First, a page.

Using clay topically or as a toothpaste, especially if not swallowed, is no issue at all.
I always have clay in my house, and plan to keep it that way.
There’s simply no scientific evidence that there are dangerous levels of lead in clay, or that taking clay can cause any particular harm. Clay absorbs or adsorbs much greater amounts of minerals than it ever gives off, because of its molecular properties. Given that it’s been shown to have so many health benefits — which are backed up by peoples’ experiences, too — there’s no reason at all to avoid it.
I keep Redmond Clay on hand — powdered mostly, plus Earthpaste and hydrated first aid clay. I have also purchased powdered clay from Mountain Rose Herbs in the past. (I kind of want to get my hands on some French green clay after reading that study!)
So I have some powdered clay I won a while back and I want to use it on my four year old to try and help her eczema. Problem is, I don’t know how. Do I simply add a little to a smoothie? I want to try it internally in case it’s a toxin build up causing her eczema. Thoughts?
I am possibly reading this incorrectly or it may be an error- the scientific literature does indeed consider lead to be harmful. Small amounts in clay may not be a problem at all but your post above states “There’s nothing in the scientific literature showing any harm caused by lead.”
I do hope you meant to say there is nothing showing any harm caused by clay! Lead ingested, inhaled, etc. does indeed cause brain damage in young children. Clay that may contain minute percentages of lead is not necessarily harmful.
Thanks for clarifying.
I just bought some bentonite clay to make deoderant. You had me worried there for a moment! 🙂
My in-laws and a friend use Redmond Clay a bit, for bug bites most often. I did a foot soak once and it actually drew out a toenail fungus that had been dormant for several years. I have felt a little gun shy to use it like that ever since. I have tried drinking it some time ago . . . the texture was tough to handle! 🙂
Lead in clays come from two sources: 1. naturally occurring during formation and 2. environmental contamination after the deposit. The former poses no risk and the latter could indeed pose a potential risk. The form of the elements in clay are such that they are not bioavailable, i.e. all of the elements are bound together tightly. They are eliminated from the body along with the toxins that the clay has absorbed and adsorbed. The key is to look at the mineral analysis for post formation contamination. Ask the vendor for this info.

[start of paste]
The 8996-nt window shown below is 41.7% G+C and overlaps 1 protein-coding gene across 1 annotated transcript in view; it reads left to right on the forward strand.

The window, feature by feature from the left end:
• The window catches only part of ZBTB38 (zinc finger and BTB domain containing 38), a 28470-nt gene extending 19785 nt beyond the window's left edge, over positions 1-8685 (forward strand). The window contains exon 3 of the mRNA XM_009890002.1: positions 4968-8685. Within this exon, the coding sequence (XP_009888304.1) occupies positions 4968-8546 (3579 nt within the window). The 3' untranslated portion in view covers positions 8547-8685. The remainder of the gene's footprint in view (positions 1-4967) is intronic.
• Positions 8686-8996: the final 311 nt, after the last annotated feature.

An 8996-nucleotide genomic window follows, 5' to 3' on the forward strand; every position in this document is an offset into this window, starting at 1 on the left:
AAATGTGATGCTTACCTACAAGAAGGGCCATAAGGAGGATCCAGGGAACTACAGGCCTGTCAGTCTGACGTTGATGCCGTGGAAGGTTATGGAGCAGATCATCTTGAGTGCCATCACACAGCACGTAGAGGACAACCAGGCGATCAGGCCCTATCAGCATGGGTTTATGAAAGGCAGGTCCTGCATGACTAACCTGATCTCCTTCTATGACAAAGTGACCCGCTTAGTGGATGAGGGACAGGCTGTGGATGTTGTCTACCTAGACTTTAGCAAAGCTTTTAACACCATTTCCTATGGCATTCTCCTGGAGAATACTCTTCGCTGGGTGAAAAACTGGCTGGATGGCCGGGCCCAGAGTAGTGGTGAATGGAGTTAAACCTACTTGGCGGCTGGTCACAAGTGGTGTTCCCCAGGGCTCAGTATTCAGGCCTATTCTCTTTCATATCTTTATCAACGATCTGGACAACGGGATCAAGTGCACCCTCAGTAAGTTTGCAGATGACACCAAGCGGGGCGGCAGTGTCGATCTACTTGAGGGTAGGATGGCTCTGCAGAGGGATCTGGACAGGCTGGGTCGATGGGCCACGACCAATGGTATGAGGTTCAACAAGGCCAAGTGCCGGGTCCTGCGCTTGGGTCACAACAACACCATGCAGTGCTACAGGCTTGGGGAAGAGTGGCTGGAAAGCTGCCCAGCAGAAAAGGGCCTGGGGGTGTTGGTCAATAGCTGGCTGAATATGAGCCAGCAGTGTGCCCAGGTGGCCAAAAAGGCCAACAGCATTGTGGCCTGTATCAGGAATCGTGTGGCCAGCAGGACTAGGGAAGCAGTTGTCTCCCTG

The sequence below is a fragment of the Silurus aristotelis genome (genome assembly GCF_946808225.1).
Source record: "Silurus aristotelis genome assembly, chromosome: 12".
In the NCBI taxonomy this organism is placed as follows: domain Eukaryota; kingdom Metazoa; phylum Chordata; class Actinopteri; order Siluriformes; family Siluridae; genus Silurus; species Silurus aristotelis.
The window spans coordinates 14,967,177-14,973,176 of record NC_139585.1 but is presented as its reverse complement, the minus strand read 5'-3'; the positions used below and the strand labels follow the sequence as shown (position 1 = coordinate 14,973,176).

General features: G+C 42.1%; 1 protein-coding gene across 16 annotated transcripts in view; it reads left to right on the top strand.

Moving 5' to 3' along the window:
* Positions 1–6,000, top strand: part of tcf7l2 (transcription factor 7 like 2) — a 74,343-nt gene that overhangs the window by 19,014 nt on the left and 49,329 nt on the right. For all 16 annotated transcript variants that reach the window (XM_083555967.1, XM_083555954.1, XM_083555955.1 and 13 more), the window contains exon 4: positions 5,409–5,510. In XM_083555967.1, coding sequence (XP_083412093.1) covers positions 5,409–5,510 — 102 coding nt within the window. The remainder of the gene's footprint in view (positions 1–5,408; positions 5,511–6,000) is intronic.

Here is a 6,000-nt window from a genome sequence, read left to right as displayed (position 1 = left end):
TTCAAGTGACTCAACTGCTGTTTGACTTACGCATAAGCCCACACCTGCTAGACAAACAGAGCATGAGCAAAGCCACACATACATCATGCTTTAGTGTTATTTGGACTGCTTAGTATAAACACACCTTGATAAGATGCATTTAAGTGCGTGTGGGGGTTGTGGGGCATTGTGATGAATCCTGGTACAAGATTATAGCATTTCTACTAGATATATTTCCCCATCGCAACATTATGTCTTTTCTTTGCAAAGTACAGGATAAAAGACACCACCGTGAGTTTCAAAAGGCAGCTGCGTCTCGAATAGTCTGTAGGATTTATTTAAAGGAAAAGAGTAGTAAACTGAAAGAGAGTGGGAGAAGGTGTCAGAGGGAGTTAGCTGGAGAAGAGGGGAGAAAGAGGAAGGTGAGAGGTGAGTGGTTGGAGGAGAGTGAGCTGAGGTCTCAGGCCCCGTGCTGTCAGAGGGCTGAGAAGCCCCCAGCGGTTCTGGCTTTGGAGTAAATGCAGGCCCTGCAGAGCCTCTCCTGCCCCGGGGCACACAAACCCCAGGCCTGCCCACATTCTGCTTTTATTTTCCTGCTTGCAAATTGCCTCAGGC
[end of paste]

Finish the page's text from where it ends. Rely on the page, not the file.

The amount of lead you are reporting on this page in our clay is incorrect, The correct amount is .001%. Please correct this immediately. Thank you.
What should be the #1 reason for using bentonite in the first place is it’s affinity for binding to toxic substances. Once in solution, any residual lead would be swiftly bound to the bentonite, if not already bound to it naturally. Bentonite is an inert substance. It will not release toxins after it has made the bond, and will be naturally eliminated from the body.
I was planning to use the clay to help remove lead from my daughters system. 🙁 She recently ate some paint chips. I saw the warning label when I went to buy on amazon and then read your article. Thank you for doing the research.
Hello and thank you for your article. My question is: how can we make sure that proper use of bentonite, taken internally in small quantities, with good amounts of water, doesn’t get stuck to the walls of your colon? I wonder if this, despite all the attentions one can have, can actually happen! Thank you-
carried out a few calculations:
200mg clay with PB content @ 11.9ppm supplies 2.38mcg of lead.
Other sources state a PB content <24mcg / kg (ppm): thus a 200mg supply of this clay would supply 100mcg.
I hope further this clarifies the issues of the safety of clay.
Hello, can bentonite clay be used as a thickener as well? I’m making a homemade deodorant.
I HAVE tHYROID NODULES I found on you tube that boiled slightly with water and seived its to be ingested gradually.